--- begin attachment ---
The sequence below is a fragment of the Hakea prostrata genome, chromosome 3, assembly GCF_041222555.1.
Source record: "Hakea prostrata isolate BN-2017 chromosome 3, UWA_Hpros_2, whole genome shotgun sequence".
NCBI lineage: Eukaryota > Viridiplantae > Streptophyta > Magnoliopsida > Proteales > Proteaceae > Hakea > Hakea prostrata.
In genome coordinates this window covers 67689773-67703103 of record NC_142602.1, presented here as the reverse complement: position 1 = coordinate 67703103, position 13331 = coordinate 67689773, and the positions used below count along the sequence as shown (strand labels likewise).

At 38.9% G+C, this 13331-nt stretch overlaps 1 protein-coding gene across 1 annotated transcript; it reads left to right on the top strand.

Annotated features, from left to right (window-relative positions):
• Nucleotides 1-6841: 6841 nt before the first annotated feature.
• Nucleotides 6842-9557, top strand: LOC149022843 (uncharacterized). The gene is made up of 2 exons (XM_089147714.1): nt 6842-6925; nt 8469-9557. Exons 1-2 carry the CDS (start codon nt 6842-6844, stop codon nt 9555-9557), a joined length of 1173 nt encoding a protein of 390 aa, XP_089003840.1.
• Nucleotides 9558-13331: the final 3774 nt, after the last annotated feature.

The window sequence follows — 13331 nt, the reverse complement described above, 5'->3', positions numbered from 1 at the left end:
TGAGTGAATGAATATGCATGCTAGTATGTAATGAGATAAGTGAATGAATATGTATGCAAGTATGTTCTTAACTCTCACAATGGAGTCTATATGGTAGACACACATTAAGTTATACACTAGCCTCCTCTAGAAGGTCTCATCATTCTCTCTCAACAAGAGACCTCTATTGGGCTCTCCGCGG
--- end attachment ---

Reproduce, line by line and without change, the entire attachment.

The sequence below is a fragment of the Hakea prostrata genome, chromosome 3, assembly GCF_041222555.1.
Source record: "Hakea prostrata isolate BN-2017 chromosome 3, UWA_Hpros_2, whole genome shotgun sequence".
NCBI lineage: Eukaryota > Viridiplantae > Streptophyta > Magnoliopsida > Proteales > Proteaceae > Hakea > Hakea prostrata.
In genome coordinates this window covers 67689773-67703103 of record NC_142602.1, presented here as the reverse complement: position 1 = coordinate 67703103, position 13331 = coordinate 67689773, and the positions used below count along the sequence as shown (strand labels likewise).

At 38.9% G+C, this 13331-nt stretch overlaps 1 protein-coding gene across 1 annotated transcript; it reads left to right on the top strand.

Annotated features, from left to right (window-relative positions):
• Nucleotides 1-6841: 6841 nt before the first annotated feature.
• Nucleotides 6842-9557, top strand: LOC149022843 (uncharacterized). The gene is made up of 2 exons (XM_089147714.1): nt 6842-6925; nt 8469-9557. Exons 1-2 carry the CDS (start codon nt 6842-6844, stop codon nt 9555-9557), a joined length of 1173 nt encoding a protein of 390 aa, XP_089003840.1.
• Nucleotides 9558-13331: the final 3774 nt, after the last annotated feature.

The window sequence follows — 13331 nt, the reverse complement described above, 5'->3', positions numbered from 1 at the left end:
TGAGTGAATGAATATGCATGCTAGTATGTAATGAGATAAGTGAATGAATATGTATGCAAGTATGTTCTTAACTCTCACAATGGAGTCTATATGGTAGACACACATTAAGTTATACACTAGCCTCCTCTAGAAGGTCTCATCATTCTCTCTCAACAAGAGACCTCTATTGGGCTCTCCGCGG